Joey and Felix Flores

The other day our YC homie and CEO Evan Reas wrote a great blog post about seed stage fundraising.  If anyone knows how to raise a great seed round, it’s Evan.

I made a joking comment about how different raising money has been for a music startup that doesn’t have LikeALittle’s monstrous user ascent.  And, given our knack for sharing nearly all of our startup emotions, we might as well talk about perhaps the most emotional experience we have had in building Earbits, and that’s raising money from friends and family.

It would be pointless to compare a friends and family round to a VC round, so this is clearly describing the difference between F&F and Angel investors.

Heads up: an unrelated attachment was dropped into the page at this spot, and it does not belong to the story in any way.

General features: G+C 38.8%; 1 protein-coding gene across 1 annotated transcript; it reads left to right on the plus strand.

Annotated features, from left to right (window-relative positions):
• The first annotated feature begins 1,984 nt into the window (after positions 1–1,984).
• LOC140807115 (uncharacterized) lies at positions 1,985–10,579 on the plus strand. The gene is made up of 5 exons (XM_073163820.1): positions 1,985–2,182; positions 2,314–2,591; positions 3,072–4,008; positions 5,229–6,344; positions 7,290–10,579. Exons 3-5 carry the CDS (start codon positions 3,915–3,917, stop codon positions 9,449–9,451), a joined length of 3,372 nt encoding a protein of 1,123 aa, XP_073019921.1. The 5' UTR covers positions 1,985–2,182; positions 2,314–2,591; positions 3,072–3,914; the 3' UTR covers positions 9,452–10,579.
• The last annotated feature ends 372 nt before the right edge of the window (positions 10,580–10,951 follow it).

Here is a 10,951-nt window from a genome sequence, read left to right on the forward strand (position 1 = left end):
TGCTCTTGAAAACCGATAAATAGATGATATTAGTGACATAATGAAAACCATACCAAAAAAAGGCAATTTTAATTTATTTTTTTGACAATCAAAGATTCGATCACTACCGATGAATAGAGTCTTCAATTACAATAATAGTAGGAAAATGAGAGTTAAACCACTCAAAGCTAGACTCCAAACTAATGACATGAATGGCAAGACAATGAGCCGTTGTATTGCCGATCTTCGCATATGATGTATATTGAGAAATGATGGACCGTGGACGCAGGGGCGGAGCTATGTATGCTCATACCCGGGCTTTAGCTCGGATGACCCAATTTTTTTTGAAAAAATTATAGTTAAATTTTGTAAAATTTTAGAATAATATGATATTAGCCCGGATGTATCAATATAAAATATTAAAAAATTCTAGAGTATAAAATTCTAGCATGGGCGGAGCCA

Depends on the Friends, Depends on the Family

Before I get into the Pros and Cons of raising a friends and family round, I should clarify something.  Some peoples’ experience raising money from friends and family might be different than ours.  After all, some peoples’ friends and families are very wealthy.

Ours are not.

Most of them are not risking money they can’t afford to (read: most), but of our dozen or so F&F investors, a two-toed sloth could count the millionaires.

And with that…

The Pros and Cons

Forgive and Forget

Since this is an ongoing joke of ours, I’ll get it out of the way first.  The pro of raising from an investor you don’t know is that, if it doesn’t work out, you probably won’t be seeing much of that person ever again.  Hopefully, without them around reminding you evermore of your failure, eventually you can forgive yourself for losing their money.